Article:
I found an album named "Moving Mountains" and I was wondering how I was supposed to understand it. To me there are two meanings:

  • The action of moving mountains
  • Mountains that can move by themselves

How do I know which one they meant? Did they mean both? If they wanted to mean specifically one or the other, how should they do it?

  • 5
    The expression is often used to describe the accomplishment or challenge of an extremely difficult task. But without further context it's not possible to say. Jun 13, 2018 at 11:50
  • 2
    Are you a goat who teleports objects, or a goat being teleported? Can a goat being teleported teleport objects while being itself teleported? These are difficult questions of Zoology and Physics.
    – TimR
    Jun 13, 2018 at 11:56
  • @RonaldSole I know the expression, but there are mountains on the cover and they seem to imply it's the other one, but I can't know for sure. Jun 13, 2018 at 11:57
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    Just with those two words, you can't distinguish both meanings. As stated by Ronald, probably they are refering to "accomplish an extremely difficult task". If you found a video from that band with mountains with legs dancing or something, it's the second meaning. :-)
    – RubioRic
    Jun 13, 2018 at 11:59
  • @Tᴚoɯɐuo My icon shows a goat on a TF2 teleporter, in the middle of being teleported :) But I get your point. I had the same problem with the phrase "family matters", I guess my brain isn't used to processing these kind of ambiguities and double meanings that seem to be more of an obligation than a choice Jun 13, 2018 at 12:00

1 Answer 1


"Moving mountains" is a common English expression, and it means the (figurative) action of moving a mountain.

The origin, I believe, is biblical, although there may well be similar proverbs found in other cultures too, and it is not considered to have any religious connotations when used in everyday speech.

It is used figuratively to refer to a seemingly impossible task, especially when it has been achieved. For example:

I moved mountains to be here

(perhaps after a difficult journey, or major readjustments to a personal schedule)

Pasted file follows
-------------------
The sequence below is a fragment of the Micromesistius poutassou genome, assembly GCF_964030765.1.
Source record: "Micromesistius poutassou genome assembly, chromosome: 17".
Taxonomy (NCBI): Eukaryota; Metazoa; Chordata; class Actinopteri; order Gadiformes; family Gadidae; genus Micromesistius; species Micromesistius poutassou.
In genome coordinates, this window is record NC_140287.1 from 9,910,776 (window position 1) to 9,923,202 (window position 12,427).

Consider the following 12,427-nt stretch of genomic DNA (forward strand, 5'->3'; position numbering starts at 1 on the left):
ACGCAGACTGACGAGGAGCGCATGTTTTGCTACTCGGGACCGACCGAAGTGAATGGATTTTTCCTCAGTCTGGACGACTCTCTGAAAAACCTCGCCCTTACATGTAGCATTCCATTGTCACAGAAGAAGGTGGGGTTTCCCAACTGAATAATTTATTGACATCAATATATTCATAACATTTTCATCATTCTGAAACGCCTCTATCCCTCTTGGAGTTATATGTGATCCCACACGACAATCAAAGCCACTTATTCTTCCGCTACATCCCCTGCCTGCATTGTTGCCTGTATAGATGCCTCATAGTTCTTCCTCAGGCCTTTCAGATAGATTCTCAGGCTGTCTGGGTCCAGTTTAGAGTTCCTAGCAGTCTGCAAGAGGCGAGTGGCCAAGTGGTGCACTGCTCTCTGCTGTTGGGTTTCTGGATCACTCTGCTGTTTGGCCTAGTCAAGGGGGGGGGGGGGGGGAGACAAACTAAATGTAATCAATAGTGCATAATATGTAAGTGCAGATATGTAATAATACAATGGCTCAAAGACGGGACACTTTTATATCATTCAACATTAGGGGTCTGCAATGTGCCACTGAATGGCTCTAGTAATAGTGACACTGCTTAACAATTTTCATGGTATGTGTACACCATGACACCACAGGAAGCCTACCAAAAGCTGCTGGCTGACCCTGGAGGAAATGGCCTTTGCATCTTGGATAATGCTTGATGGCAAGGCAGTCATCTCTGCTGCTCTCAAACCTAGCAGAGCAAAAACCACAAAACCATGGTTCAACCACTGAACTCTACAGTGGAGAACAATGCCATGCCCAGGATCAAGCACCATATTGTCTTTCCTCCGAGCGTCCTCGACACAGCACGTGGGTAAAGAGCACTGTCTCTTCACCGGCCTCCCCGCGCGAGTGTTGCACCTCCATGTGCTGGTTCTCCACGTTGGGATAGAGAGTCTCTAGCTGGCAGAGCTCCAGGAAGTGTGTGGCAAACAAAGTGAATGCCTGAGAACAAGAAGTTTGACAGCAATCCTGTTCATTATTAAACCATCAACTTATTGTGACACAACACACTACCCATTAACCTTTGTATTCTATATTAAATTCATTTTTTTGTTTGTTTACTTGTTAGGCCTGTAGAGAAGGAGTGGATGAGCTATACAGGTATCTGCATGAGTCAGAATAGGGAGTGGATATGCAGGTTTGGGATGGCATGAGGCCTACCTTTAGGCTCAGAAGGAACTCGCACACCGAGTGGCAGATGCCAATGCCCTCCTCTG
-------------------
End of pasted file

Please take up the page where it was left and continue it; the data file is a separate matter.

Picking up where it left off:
Of course, English is a wonderful language for making puns or deliberately causing duality of meaning. As this is the title of an album I cannot say for certain that the artists did not intend it to exclusively mean one or the other. Excuse the bawdy example, but this album by British punk band King Kurt used album cover art to illustrate one possible interpretation of the title, but it is clearly a double entendre and meant to sound rude.

  • The example you gave is not really related, it's just a pun on a noun that means two things.Those who really puzzle me are the ones where two words can be seen as either a verb with an object or a noun with a deverbal adjective. (Not that I don't understand them, but I'm not sure how they are perceived, as most native don't seem to find them ambiguous) Jun 13, 2018 at 13:28
  • I had a similar "problem" with "family matters", where it's not just a noun or a verb that mean two things, it's a word that can be a verb or a noun, and the other word has a completely different grammatical role depending on the case. Jun 13, 2018 at 13:30
  • It's is an idiom. That said, it can also be that a person is moved by mountains, But on its face, it does not mean: mountains move me emotionally.
    – Lambie
    Jun 13, 2018 at 13:32
  • @TeleportingGoat Sorry you don't think my example was related - I chose it because it is also an album title, and so "art" (if you can concede that King Kurt were artists) is involved. If you believe that absolutely no thought went into choosing the title "Moving Mountains" then you must assume it is the "common" meaning of the phrase. But to ask the question you must on some level suspect the artists could have meant it to be interpreted differently? In which case what is so different about the purposeful pun in my example?
    – Astralbee
    Jun 13, 2018 at 13:35
  • @Astralbee You're right, I missed that but the fact that they're both album titles does make them related, as most of the time the ambiguity comes from the lack of context, and titles (albums or not) are a good (?) source of ambiguity in that respect. When choosing the title I can assume that at least some use the lack of context to they advantage to make puns or title subject to interpretation. Jun 13, 2018 at 13:38

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